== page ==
Most of this system’s efficiency is derived from the fact that it’s a heat pump.
A typical heater, such as a furnace, uses combustion or electrical resistance to turn fuel into heated air. These processes require far more energy since they’re forced to create heat.
But as for a heat pump, the important thing to know about them is that they transfer or “recycle” warmth rather than generating it. Using a set of coils and the chemical refrigerant, the heat pump is able to facilitate heat transference in two directions. In summer, it can remove heat from your home, leaving you with cool air. In winter, it can take heat from the outdoors and put it into your home.
The Air Source vs. Ground Source Difference
But even within heat pumps are two categories: air source and ground source.
Air source heat pumps take warmth from the air. Even in cold weather, there are still enough warm particles in the air to heat your home. However, if temperatures drop too low, some brands of heat pump will have to kick into “auxiliary heating mode” to make up for the difference. This can actually become more expensive in the long run.
As for a ground source heat pump—such as a geothermal heating system—this won’t ever be a problem. The metal loops absorb warmth from under the soil, where temperatures remain consistent all year-round. The temperature is perfect for heat pump operation, so you’ll never have to worry about inefficiency.
Geothermal heat pumps are certainly one of the most efficient heating systems on the market. However, you’ll need to keep some things in mind:
These systems use ducts, and ducts require occasional maintenance to ensure they’re free of leaks and dirt.
Geothermal heat pumps are rated to last for decades. If you’re not 100% committed to your current residence, you should hold off on installing this system.
While these systems will more than pay off themselves over time, installation is a considerable investment.
The air filter is one of the simplest, least-technical parts of your entire heating system. Yet, it can be the one that causes the most problems. It’s often the simplest functions that can be the most important, after all.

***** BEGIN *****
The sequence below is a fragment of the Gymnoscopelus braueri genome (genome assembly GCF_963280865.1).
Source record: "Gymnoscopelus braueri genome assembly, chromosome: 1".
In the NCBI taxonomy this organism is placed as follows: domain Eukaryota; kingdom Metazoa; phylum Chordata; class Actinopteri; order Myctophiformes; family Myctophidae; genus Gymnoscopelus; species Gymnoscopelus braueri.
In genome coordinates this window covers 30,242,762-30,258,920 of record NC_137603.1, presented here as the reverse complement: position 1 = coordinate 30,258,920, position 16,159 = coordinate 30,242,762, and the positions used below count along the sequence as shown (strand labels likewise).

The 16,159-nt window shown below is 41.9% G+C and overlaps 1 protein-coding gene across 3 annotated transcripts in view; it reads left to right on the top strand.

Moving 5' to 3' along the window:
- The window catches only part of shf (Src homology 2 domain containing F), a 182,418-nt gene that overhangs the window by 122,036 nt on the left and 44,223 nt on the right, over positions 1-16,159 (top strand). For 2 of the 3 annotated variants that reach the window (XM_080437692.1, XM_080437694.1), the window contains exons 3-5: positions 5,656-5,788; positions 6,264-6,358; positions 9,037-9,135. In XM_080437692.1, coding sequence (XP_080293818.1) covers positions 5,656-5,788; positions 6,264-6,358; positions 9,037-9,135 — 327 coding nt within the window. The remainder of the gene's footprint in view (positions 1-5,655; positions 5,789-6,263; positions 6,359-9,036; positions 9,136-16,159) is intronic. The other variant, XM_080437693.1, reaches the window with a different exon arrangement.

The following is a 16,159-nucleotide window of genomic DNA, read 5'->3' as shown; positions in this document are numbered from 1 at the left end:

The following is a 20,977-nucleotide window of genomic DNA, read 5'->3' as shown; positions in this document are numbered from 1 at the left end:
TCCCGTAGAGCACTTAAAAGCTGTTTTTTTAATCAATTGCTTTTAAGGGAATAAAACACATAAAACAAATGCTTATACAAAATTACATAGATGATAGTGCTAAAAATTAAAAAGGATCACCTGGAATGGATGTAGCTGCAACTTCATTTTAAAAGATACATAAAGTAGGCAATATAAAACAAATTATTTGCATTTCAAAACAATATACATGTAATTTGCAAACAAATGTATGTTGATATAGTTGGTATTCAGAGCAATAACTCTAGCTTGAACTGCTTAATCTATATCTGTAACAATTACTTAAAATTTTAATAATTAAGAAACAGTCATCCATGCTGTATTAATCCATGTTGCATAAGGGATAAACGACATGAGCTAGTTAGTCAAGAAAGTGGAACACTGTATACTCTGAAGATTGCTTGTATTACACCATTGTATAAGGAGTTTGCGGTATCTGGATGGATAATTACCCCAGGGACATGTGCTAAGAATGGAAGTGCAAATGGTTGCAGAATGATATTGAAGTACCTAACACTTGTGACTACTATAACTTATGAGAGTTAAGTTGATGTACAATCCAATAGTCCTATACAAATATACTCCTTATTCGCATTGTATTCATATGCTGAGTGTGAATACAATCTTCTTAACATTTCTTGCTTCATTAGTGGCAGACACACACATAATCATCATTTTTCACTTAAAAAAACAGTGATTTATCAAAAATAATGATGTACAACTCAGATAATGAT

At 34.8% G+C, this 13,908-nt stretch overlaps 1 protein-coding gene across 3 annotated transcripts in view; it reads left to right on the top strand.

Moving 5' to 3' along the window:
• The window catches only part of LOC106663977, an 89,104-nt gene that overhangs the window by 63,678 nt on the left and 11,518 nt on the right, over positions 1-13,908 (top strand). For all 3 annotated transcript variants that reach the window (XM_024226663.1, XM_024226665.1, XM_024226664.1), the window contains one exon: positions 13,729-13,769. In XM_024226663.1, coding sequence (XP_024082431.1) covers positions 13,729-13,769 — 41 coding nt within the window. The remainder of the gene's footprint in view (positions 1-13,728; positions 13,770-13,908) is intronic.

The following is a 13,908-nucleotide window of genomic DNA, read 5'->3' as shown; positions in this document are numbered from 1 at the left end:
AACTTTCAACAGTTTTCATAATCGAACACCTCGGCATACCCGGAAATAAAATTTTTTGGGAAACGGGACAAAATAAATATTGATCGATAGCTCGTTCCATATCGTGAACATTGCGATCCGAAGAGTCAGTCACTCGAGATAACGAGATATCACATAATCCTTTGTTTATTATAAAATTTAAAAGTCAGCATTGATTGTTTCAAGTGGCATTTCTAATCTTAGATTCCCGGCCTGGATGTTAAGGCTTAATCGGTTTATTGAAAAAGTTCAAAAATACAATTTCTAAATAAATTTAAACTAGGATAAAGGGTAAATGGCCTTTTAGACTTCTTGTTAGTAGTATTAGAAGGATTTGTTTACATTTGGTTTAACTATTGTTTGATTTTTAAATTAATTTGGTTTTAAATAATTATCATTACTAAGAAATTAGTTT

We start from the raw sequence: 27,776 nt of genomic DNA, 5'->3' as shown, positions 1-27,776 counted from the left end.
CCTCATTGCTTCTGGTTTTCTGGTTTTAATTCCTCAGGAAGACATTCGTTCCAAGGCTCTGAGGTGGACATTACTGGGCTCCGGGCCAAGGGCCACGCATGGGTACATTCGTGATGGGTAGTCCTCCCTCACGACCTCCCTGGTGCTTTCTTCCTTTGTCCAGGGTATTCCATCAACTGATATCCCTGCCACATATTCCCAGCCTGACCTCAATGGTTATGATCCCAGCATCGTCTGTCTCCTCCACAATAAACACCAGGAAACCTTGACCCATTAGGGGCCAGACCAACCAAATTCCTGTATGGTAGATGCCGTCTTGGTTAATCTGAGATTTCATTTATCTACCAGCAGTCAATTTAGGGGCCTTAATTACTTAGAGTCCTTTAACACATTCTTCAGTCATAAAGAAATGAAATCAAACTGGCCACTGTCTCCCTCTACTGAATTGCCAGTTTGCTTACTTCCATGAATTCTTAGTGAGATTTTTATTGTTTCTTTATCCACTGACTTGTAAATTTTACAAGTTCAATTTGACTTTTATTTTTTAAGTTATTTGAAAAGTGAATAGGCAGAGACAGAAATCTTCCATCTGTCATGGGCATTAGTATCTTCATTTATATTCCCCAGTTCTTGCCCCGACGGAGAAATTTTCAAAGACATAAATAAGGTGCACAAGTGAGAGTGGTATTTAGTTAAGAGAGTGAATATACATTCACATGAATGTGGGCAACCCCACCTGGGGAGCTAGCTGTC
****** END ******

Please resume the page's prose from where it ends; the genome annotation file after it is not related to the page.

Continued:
Whether you’re using a furnace or a heat pump, you can expect to find an air filter in any forced-air heating system. Their purpose is to prevent dust and dirt from damaging sensitive components inside the machine, and they’ll need to be switched out every few months. Here’s what can happen if you wait too long to replace it.
While a clogged air filter in an air conditioner is nothing to scoff at either, heaters come with the danger of overheating. When things get too hot, it can cause the heater to malfunction, or it might even start a fire (luckily, there are many modern-day fail-safes to help prevent this).
Furnaces require a steady stream of oxygen to combust gas and to move heat through the system. A clogged air filter can be enough to slow that down, resulting in too much hot air lingering in the furnace. A limit switch is in place to turn off the furnace in such an event, so if your furnace seems to resist staying on, check the air filter. If that doesn’t work, try calling in for furnace repair in Portland, OR.
Oxygen is required for the furnace to combust natural gas into heated air. A clogged air filter can prevent enough oxygen getting through, and that can result in “flame rollout.” It’s about as scary as it sounds, as flames will “roll out” from the furnace cabinet to suck up more oxygen. Running the furnace in this state can be dangerous, as it might catch fire to nearby objects.
Heat pumps operate thanks to refrigerant flowing back and forth between two sets of coils. The phase changes that take place between these coils is what helps the heat pump remove warm air from your home in summer and bring warm air in during winter. A clogged air filter can cause the evaporator coil to become too cold, resulting in ice and frost. This can cause the heat pump to stop functioning, and it might even be enough to damage its compressor.
Whether you’re using a furnace or a heat pump, another big threat of a dirty air filter is short cycling. Now, all heaters are going to go through heating cycles—the difference is when those cycles occur rapidly and within minutes.
A common cause of short cycling can be from a heater that is too powerful for the home. Typically, that means having to get it replaced. So before you let anyone talk you into installing a brand new heater, check the air filter and try running it again—it just might be what you need to fix the problem.